How to Tell if Your Car’s Wheel Bearings Are Bad
- Bad wheel bearings can cost more than $300 to fix
- Wheel wobble, groaning noises, and loose steering can all mean a bad bearing
- Only DIY a wheel bearing replacement if you’re an experienced home mechanic
Why does your car sound like, and drive like, a horse-drawn carriage? General feelings of crappiness? It’s probably a wheel bearing. And if it’s one, that means the rest of these oh-so-important little components aren’t far from joining their brethren in the great scrapyard in the sky. So, let’s talk about what you can do to keep these parts running, how to know when they’ve failed, and if you can just DIY the necessary repairs. It’s wheel bearings 101.
What are the symptoms of a bad wheel bearing?
First, let’s discuss what they do. In essence, they’re the near-frictionless part of the wheel assembly that lets your car’s wheels spin. They look and function a lot like the bearings on a skateboard. In more technical terms, they’re located between the drive axle and your brake rotor. Packed tight and covered in oil, they allow your wheel to spin freely in addition to supporting much of your car’s weight. You can find these wheel bearings at the center of your hub, basically right behind the logo on your wheel.
Your car feeling like an 18th Century ox cart isn’t the only way to know if you’ve got bum bearings in your wheels. The best way to identify bum bearings is a low humming noise. That can be hard to pick out from things like tire noise, but it, combined with other symptoms, is a surefire way to diagnose this common problem. If it sounds like a small dog is growling at you through the dash, increasing with speed, you’ve got a bad bearing. As things get worse, you’ll also begin to notice wheel wobble, sometimes called “death wobble”.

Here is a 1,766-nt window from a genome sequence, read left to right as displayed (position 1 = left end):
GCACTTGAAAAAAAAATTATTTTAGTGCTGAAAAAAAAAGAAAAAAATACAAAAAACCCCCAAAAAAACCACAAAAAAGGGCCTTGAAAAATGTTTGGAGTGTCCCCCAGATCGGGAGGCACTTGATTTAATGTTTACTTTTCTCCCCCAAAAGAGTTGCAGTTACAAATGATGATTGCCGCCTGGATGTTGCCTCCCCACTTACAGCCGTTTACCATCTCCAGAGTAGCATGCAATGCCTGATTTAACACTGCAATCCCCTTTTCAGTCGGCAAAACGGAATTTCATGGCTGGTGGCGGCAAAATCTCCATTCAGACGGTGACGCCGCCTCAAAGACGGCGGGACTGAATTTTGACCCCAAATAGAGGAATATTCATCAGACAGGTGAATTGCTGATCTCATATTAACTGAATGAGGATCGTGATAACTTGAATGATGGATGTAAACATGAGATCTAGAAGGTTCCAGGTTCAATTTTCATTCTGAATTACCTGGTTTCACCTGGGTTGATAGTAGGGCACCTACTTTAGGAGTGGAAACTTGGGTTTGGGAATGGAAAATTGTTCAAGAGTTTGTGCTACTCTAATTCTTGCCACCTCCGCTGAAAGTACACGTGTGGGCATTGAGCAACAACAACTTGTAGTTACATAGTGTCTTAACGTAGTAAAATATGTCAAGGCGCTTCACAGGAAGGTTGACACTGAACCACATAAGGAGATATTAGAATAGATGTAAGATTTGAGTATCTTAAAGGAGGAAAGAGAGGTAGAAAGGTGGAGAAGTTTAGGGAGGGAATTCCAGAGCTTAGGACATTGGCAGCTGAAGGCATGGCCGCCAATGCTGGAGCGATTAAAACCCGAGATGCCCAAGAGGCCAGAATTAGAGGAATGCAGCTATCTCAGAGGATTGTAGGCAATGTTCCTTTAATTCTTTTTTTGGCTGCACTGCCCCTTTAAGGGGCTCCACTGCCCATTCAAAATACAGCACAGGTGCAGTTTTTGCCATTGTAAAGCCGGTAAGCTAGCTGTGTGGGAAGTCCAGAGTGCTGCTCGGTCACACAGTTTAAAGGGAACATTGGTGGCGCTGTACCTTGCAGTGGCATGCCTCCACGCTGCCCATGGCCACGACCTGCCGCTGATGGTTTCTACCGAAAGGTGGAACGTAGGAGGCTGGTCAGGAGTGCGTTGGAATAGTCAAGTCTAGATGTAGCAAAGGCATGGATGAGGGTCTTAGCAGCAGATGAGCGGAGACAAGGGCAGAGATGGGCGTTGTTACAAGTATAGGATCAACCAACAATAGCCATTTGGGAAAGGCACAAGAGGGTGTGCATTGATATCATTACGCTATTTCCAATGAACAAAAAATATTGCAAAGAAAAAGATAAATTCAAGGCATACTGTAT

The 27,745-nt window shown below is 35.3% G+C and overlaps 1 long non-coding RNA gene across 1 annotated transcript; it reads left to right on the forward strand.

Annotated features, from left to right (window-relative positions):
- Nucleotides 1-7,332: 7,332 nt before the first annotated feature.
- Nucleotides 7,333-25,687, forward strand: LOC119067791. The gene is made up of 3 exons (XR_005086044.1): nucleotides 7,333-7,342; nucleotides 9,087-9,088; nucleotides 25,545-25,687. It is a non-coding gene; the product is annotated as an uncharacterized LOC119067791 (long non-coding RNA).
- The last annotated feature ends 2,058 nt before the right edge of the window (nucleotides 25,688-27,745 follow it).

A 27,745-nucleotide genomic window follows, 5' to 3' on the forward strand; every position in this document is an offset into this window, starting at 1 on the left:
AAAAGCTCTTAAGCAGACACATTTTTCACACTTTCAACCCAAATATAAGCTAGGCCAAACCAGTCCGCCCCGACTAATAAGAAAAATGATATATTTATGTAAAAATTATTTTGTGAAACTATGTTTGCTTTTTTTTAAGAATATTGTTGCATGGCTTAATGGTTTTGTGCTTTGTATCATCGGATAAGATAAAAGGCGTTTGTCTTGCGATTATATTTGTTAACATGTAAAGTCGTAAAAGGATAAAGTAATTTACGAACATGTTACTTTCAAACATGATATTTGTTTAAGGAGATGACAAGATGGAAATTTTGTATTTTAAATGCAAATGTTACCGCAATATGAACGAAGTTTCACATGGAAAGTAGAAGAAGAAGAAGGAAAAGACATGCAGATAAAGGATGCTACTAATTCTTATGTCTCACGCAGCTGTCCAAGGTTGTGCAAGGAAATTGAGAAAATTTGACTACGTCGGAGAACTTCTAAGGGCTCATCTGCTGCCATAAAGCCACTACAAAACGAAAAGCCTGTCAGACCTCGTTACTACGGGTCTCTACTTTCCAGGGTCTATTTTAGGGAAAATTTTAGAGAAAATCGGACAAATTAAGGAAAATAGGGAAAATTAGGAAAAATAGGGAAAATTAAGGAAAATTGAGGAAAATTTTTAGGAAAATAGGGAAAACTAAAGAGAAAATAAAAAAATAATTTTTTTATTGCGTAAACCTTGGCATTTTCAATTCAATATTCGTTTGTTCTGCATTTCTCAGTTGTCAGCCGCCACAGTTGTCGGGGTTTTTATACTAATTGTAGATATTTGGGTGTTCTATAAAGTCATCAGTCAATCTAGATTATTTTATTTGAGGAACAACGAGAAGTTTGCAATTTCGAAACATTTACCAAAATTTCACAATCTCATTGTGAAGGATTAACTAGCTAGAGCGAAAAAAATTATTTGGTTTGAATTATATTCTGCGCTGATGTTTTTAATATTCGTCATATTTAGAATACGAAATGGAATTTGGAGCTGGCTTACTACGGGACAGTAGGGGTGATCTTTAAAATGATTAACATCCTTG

How much does it cost to replace a wheel bearing?
If you’ve got all three of those symptoms, you’re looking at needing to replace the wheel bearings on your car. Unfortunately, pinning down a cost for such a broad item is tough. KBB says it’ll run you about $350 for a bad wheel bearing, but that cost can swing wildly. If you have a luxury car like a BMW or Audi, those parts will cost more. I called my shop to see what it’d run on my E46 BMW M3, for example. They told me it’d be about $1,000 to do all four bearings.
Thankfully, things become a bit more reasonable if you’ve got a more affordable used car than me. High-end, depreciated German sports cars are often pricy to fix. KBB estimates the repairs on a used Honda Civic from 2012 to be roughly $500. Reasonable, but keep in mind that if one bearing fails, the rest aren’t far behind.
You can replace bad bearings yourself- if you have lots of tools
But what about the DIY route? It’s certainly cheaper, but only if you’ve got the tools. Do NOT do this if you aren’t a somewhat experienced mechanic. Specific torque specs must be adhered to, and if you don’t know what that means you need to just go to a mechanic. But there’s money to be saved. That 2012 Civic bearing is only $114, meaning you can swap all four for the cost of getting one done should you want to DIY things. No matter what, if you’ve got any excessive noise, grinding, or poor handling, you need to have your wheel bearings examined.